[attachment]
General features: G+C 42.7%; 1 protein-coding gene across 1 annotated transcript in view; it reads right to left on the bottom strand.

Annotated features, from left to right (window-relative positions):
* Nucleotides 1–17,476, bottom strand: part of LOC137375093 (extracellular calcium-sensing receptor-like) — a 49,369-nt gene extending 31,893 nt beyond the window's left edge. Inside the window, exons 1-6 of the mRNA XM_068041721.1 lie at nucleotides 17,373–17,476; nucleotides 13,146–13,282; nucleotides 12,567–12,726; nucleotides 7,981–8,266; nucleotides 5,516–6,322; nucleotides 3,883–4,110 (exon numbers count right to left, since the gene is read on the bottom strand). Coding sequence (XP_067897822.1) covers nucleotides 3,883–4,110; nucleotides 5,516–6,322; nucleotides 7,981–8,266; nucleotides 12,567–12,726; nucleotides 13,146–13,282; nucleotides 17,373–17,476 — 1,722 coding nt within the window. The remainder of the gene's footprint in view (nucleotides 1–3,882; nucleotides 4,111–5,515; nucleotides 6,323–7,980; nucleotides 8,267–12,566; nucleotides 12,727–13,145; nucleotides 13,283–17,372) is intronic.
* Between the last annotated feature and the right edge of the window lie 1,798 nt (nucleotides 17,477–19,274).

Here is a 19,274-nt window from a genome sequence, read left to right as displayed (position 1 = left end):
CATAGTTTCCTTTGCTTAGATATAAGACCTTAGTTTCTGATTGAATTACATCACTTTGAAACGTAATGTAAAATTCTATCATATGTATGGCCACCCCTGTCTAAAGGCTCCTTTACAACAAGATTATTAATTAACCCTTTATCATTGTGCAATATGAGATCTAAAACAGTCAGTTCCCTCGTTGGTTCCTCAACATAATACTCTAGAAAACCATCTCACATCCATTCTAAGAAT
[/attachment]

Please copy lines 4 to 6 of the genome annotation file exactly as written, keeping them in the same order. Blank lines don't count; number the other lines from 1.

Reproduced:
* Between the last annotated feature and the right edge of the window lie 1,798 nt (nucleotides 17,477–19,274).

Here is a 19,274-nt window from a genome sequence, read left to right as displayed (position 1 = left end):
CATAGTTTCCTTTGCTTAGATATAAGACCTTAGTTTCTGATTGAATTACATCACTTTGAAACGTAATGTAAAATTCTATCATATGTATGGCCACCCCTGTCTAAAGGCTCCTTTACAACAAGATTATTAATTAACCCTTTATCATTGTGCAATATGAGATCTAAAACAGTCAGTTCCCTCGTTGGTTCCTCAACATAATACTCTAGAAAACCATCTCACATCCATTCTAAGAAT